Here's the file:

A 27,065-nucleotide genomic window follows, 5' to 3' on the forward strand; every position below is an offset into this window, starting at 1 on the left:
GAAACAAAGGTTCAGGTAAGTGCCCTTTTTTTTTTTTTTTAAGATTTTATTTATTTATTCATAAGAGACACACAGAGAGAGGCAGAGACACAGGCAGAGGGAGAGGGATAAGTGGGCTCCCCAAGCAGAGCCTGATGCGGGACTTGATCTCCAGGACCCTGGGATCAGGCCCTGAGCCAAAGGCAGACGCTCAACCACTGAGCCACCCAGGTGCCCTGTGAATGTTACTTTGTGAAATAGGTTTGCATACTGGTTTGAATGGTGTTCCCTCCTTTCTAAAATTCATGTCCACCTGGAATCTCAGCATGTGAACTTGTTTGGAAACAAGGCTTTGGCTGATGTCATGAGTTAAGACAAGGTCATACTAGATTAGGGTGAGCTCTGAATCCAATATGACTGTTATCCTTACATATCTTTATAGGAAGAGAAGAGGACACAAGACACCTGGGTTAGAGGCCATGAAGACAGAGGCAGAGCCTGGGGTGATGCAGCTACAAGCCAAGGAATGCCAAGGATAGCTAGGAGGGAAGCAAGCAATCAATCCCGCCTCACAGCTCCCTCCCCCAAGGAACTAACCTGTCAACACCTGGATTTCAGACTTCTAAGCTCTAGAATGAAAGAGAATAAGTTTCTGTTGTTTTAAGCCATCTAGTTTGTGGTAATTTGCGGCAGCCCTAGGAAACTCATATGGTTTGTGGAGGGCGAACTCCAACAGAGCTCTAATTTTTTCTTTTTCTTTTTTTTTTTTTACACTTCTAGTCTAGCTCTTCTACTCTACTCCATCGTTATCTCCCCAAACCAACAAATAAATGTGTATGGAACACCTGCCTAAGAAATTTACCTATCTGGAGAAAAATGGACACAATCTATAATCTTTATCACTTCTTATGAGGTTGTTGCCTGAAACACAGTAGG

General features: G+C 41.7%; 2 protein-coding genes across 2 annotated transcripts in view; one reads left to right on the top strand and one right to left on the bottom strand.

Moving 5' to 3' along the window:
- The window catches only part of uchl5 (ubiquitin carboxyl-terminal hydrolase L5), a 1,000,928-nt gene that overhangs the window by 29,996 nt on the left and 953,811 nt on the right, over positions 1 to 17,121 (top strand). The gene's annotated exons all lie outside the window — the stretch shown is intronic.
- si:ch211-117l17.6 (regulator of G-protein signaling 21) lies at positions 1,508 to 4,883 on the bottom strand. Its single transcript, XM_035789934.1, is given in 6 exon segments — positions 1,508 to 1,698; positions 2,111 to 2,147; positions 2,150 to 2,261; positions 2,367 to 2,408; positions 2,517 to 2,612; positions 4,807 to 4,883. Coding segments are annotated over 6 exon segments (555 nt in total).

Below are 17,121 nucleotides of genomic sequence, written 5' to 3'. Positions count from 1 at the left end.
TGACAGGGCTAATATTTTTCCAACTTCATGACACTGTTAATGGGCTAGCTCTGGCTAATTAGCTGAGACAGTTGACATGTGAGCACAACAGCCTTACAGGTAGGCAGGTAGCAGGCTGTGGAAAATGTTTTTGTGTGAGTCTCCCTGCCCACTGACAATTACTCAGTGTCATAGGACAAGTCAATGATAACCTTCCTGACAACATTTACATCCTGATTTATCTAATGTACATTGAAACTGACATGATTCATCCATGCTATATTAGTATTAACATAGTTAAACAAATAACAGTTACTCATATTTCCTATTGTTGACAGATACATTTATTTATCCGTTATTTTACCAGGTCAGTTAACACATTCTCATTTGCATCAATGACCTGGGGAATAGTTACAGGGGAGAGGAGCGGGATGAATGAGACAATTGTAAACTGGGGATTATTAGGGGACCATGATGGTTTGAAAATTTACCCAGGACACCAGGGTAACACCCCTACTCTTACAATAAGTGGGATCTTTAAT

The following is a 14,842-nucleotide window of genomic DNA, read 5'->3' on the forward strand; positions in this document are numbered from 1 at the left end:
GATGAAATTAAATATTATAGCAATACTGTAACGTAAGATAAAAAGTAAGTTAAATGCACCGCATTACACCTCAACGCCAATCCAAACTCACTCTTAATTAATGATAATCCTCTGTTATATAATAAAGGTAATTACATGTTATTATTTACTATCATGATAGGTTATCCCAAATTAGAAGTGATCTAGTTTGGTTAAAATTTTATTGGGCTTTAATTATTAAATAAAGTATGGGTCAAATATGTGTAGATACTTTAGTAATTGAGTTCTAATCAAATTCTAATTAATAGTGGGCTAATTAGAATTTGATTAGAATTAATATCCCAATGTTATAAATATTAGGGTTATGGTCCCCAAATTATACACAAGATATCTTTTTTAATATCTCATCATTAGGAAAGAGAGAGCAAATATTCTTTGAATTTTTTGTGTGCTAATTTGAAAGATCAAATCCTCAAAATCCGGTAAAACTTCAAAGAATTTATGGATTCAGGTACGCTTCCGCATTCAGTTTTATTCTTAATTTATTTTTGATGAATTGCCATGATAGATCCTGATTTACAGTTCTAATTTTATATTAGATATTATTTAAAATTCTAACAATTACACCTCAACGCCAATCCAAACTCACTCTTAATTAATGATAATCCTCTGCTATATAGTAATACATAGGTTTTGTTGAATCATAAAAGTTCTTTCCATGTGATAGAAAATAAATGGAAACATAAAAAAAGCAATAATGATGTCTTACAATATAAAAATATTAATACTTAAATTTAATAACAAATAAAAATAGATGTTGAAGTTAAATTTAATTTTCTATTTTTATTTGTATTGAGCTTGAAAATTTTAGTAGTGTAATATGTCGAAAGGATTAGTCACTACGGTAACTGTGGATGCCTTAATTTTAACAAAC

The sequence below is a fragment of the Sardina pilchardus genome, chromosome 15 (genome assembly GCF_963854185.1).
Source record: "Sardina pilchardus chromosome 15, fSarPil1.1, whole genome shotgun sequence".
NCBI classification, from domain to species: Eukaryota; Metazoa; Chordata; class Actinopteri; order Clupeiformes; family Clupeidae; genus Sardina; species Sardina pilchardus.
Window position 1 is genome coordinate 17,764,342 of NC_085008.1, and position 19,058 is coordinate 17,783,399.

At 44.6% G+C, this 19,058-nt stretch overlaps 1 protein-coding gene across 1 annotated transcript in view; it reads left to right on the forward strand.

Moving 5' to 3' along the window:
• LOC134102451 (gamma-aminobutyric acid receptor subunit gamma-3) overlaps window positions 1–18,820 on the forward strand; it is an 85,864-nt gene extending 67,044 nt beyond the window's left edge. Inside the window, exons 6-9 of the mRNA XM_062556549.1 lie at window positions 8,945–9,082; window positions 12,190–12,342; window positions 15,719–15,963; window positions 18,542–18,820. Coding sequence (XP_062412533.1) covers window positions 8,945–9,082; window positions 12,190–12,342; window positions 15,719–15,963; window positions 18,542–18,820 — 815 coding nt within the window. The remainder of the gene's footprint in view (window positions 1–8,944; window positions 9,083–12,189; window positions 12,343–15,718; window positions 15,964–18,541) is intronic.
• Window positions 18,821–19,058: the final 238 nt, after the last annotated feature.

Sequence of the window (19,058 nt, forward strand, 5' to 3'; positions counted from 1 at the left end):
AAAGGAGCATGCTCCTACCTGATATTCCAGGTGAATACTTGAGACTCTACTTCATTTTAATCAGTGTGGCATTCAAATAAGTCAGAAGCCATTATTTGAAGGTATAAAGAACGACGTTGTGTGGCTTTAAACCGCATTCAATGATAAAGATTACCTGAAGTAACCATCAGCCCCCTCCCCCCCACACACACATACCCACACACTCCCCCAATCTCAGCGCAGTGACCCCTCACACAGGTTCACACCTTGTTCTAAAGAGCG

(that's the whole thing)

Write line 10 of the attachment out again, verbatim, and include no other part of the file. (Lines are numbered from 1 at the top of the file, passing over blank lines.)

GATGAAATTAAATATTATAGCAATACTGTAACGTAAGATAAAAAGTAAGTTAAATGCACCGCATTACACCTCAACGCCAATCCAAACTCACTCTTAATTAATGATAATCCTCTGTTATATAATAAAGGTAATTACATGTTATTATTTACTATCATGATAGGTTATCCCAAATTAGAAGTGATCTAGTTTGGTTAAAATTTTATTGGGCTTTAATTATTAAATAAAGTATGGGTCAAATATGTGTAGATACTTTAGTAATTGAGTTCTAATCAAATTCTAATTAATAGTGGGCTAATTAGAATTTGATTAGAATTAATATCCCAATGTTATAAATATTAGGGTTATGGTCCCCAAATTATACACAAGATATCTTTTTTAATATCTCATCATTAGGAAAGAGAGAGCAAATATTCTTTGAATTTTTTGTGTGCTAATTTGAAAGATCAAATCCTCAAAATCCGGTAAAACTTCAAAGAATTTATGGATTCAGGTACGCTTCCGCATTCAGTTTTATTCTTAATTTATTTTTGATGAATTGCCATGATAGATCCTGATTTACAGTTCTAATTTTATATTAGATATTATTTAAAATTCTAACAATTACACCTCAACGCCAATCCAAACTCACTCTTAATTAATGATAATCCTCTGCTATATAGTAATACATAGGTTTTGTTGAATCATAAAAGTTCTTTCCATGTGATAGAAAATAAATGGAAACATAAAAAAAGCAATAATGATGTCTTACAATATAAAAATATTAATACTTAAATTTAATAACAAATAAAAATAGATGTTGAAGTTAAATTTAATTTTCTATTTTTATTTGTATTGAGCTTGAAAATTTTAGTAGTGTAATATGTCGAAAGGATTAGTCACTACGGTAACTGTGGATGCCTTAATTTTAACAAAC